Blushing bee
    • Wedding: February 2013

    Invite them to the wedding but make it clear that you’re not accepting any drama at your wedding. It’s a day to celebrate you and your Fiance joining as a family. Not a day for them to voice their public opinion about who you invited. They can come if they can act like civilized adults. If they choose not to come then so be it, it’s on them not you.

    You might consider looking into security depending on where your venue will be. I’m actually considering it because I’ll probably be inviting some people that might start things up. It’s not that uncommon and they can take care of anyone that gets too drunk and rowdy.

    Post # 13
    1075 posts
    Bumble bee

    I’m voting for invite them but be clear on your expectations in regards to their behaviour. It sounds like they talk a lot of trash but don’t actually cause a scene at the event itself, is that accurate? I think if they are the type that like to be dramatic at the event then you should feel free to not invite them, but if they aren’t I would invite them and continue to shoot them down for their bigoted behavior.

    It also might be nice to ask your cousin how he feels about the situation. Just the knowledge that you’re willing to go to bat for him would probably mean a lot.

    Post # 14
    705 posts
    Busy bee
    • Wedding: July 2013

    I have a sister who is completely incapable of being out in public.  I am not inviting her so as not to make my other guests uncomfortable.  Your mother’s family is completely incapable of being out in public and would make your other guests uncomfortable, and thus should not be invited.  You’re not inviting them because they are crass and rude people–not because you disagree with their opinions.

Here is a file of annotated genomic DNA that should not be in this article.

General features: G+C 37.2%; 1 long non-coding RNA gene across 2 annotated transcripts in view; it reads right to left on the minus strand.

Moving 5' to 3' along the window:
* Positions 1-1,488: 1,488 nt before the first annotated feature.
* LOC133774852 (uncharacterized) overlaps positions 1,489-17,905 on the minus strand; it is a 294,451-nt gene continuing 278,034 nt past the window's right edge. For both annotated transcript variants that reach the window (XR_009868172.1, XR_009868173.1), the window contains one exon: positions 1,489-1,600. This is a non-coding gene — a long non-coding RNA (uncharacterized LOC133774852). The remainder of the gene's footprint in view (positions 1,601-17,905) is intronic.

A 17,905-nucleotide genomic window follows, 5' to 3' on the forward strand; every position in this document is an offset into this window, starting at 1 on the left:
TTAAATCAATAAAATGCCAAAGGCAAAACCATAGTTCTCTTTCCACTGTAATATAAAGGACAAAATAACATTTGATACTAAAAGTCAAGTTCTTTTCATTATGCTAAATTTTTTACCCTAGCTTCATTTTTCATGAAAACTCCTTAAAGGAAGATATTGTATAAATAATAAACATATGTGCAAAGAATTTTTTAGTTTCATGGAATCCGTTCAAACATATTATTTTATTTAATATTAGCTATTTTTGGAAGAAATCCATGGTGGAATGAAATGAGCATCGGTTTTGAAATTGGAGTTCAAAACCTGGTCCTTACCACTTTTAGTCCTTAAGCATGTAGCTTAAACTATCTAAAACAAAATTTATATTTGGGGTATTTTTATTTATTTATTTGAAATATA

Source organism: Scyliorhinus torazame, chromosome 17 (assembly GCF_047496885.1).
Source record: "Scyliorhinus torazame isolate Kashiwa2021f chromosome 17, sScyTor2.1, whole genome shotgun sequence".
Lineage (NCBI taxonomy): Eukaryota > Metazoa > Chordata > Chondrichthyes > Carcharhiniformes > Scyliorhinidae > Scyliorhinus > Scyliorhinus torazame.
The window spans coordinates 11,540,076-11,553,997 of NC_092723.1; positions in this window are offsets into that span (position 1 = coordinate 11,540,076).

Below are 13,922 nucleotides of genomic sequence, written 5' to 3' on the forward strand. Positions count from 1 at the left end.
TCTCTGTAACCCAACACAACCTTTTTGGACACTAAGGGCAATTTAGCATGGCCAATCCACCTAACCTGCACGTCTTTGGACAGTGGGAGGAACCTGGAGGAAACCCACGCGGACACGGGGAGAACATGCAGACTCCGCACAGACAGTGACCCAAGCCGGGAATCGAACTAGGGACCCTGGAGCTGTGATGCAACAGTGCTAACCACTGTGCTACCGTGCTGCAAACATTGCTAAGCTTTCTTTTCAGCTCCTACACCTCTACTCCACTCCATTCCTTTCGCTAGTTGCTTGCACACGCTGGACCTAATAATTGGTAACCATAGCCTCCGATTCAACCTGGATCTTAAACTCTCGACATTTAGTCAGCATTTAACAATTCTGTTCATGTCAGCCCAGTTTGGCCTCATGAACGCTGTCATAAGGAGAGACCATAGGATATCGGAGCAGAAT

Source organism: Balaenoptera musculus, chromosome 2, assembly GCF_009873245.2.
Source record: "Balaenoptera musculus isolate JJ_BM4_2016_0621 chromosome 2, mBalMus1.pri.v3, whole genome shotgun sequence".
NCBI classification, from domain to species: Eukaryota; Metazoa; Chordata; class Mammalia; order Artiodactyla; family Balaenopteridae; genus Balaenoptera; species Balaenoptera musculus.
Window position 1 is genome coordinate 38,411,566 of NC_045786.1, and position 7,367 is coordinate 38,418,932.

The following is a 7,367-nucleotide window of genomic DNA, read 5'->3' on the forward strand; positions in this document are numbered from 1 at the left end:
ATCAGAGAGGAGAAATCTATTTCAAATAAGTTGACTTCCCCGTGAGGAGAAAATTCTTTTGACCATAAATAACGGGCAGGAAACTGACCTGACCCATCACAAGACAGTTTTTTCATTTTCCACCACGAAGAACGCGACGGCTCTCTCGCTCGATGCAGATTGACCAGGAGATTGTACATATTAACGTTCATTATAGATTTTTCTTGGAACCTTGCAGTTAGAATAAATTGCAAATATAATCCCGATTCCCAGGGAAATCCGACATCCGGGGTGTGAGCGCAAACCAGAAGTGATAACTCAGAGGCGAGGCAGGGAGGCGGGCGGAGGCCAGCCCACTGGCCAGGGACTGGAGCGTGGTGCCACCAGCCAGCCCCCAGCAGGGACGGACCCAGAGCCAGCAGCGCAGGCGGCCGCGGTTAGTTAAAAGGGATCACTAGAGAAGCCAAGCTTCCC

Post # 15
    6015 posts
    Bee Keeper
    • Wedding: March 2012

    This is a tough one really.  I think I would just invite everyone and let it be a family celebration.  In 50years this will all seem ridiculous.


    Post # 16
    1925 posts
    Buzzing bee
    • Wedding: May 2013

    I would be hesitant to invite them to my wedding too if I were you.  I’m not inviting my aunt and two of my cousins because of their drug use and drama, but mostly because they start shit wherever they go.  I refuse to have people at my wedding who can’t put their bullshit aside and be happy for me on my day.  

    Anyway, if you feel like you must invite them, then I would have a serious talk with them first.  Tell them that you love them but you really don’t approve of their views on homosexuality.  You can say that you really don’t want their beef with their son coming up at your wedding.  Make them promise to not make it an issue.  If they can’t do that, they wouldn’t be invited.

    That’s what I would do.  Or I would just exclude them altogether.  Good luck, this is a really sticky situation.